Lewis Kinsella broke into the Aston Villa match-day squad for the first time last month and now the boy from Watford is hoping a loan spell at Luton Town will help him secure a new contract at Villa Park.

Kinsella, who grew up in north Watford, has been with Aston Villa since he was released by Arsenal as a 16-year-old and impressed new manager Tim Sherwood enough to be included on the bench for three consecutive games in the Premier League and FA Cup last month.

But Kinsella and Sherwood were keen for the 20-year-old to secure regular football to enhance his development and prove himself as he attempts to secure a new contract, with his current deal set to expire in the summer.

Kinsella said: “I will be in a stronger position when I go back [to Aston Villa] because I will have been out on loan, hopefully I’ll have had some game time and I will be able to say ‘look this is what I can do’ and hopefully they will offer me an improved contract.”

Having been an unused Villa replacement for their games with West Bromwich Albion, Sunderland and Swansea City at the start of March, the left-back joined Luton on loan until the end of the season two weeks ago and made his professional debut during the League Two club’s 2-1 defeat to Northampton Town.

“It was an unbelievable experience; to finally see your name on the back of the shirt and to play in front of a lot of people; it was everything I wanted,” the defender said.

Kinsella has been plying his trade in the development leagues for the last four years and was part of the Villa side which also won youth football’s version of the Champions League, the NextGen Series, in 2013.

The former Cherrytree Primary School and Francis Combe Academy pupil recognises the importance of his football has just gone up a notch. His teammates are no longer focused on their own personal development, they are fighting for their livelihoods.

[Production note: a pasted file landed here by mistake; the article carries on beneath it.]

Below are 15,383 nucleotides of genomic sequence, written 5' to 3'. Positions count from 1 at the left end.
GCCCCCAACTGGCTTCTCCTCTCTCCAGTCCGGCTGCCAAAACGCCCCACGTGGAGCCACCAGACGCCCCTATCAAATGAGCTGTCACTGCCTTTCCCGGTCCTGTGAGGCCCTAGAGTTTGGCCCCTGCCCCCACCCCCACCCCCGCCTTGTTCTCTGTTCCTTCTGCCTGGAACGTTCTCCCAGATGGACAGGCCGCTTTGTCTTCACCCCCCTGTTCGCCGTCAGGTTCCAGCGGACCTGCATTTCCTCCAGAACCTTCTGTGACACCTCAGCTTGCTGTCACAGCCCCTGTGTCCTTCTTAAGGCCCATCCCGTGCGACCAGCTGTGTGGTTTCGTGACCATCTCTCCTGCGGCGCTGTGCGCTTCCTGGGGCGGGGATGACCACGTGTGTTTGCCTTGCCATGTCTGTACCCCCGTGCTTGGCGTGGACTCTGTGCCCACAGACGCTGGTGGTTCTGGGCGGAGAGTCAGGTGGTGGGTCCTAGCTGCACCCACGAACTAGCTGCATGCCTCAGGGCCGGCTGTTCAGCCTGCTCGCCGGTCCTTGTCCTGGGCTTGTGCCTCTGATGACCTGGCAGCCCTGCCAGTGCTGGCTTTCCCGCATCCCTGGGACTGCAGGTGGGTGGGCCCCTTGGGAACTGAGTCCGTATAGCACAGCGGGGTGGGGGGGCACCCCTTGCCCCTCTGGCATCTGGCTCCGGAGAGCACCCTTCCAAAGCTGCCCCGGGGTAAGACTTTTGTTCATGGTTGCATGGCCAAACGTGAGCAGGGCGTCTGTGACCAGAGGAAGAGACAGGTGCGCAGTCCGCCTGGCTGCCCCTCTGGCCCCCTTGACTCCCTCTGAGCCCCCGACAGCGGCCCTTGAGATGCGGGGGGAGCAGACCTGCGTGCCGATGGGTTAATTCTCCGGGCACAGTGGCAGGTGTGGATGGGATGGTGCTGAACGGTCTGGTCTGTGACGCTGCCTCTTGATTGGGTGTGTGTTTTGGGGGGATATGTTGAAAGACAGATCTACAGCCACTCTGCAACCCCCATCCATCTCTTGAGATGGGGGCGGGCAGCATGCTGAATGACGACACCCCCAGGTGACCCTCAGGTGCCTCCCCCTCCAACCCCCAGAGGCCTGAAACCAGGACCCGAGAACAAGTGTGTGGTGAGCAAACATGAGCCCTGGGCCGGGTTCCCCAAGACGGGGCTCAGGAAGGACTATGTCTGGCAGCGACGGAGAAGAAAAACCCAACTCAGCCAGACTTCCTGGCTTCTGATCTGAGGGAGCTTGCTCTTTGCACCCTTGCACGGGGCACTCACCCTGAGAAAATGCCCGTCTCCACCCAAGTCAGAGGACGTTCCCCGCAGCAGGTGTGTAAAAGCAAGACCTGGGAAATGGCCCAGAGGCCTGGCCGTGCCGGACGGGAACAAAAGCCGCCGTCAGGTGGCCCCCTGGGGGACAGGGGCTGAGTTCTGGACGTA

It is easy to see why Kinsella has impressed Sherwood, who is another local lad having grown up in Borehamwood and started his career at Watford. His positive attitude and character shone through early on during his interview with the Watford Observer.

He said: “Obviously sitting on the bench at Villa in the Premier League and the FA Cup is a great experience and I do love that. But I am a footballer at the end of the day. Sometimes when I am just sitting there not playing then I feel like I’m not doing my job. All I want to do it play football and getting out on loan enables you to do that.

“It is also different out on loan because in League Two the players are fighting for their livelihoods. If they go up they get more money and if they go down then they lose money and they have families to support.

“When you go out on loan at that level then you can’t have the mindset that it doesn’t matter as long as I play because I’m going back to Villa. I look at it that I need to help the club and the other players because if I was in that situation and faced the prospect of a pay cut and there was some young Villa player on loan and he didn’t care then I would be upset and angry about it because it is serious now. The Under-21s is serious for yourself but if you lost regularly then in the grand scheme of things it wouldn’t change a lot for Villa, whereas at Luton if you lose every week then it makes a massive difference to the club and the players.”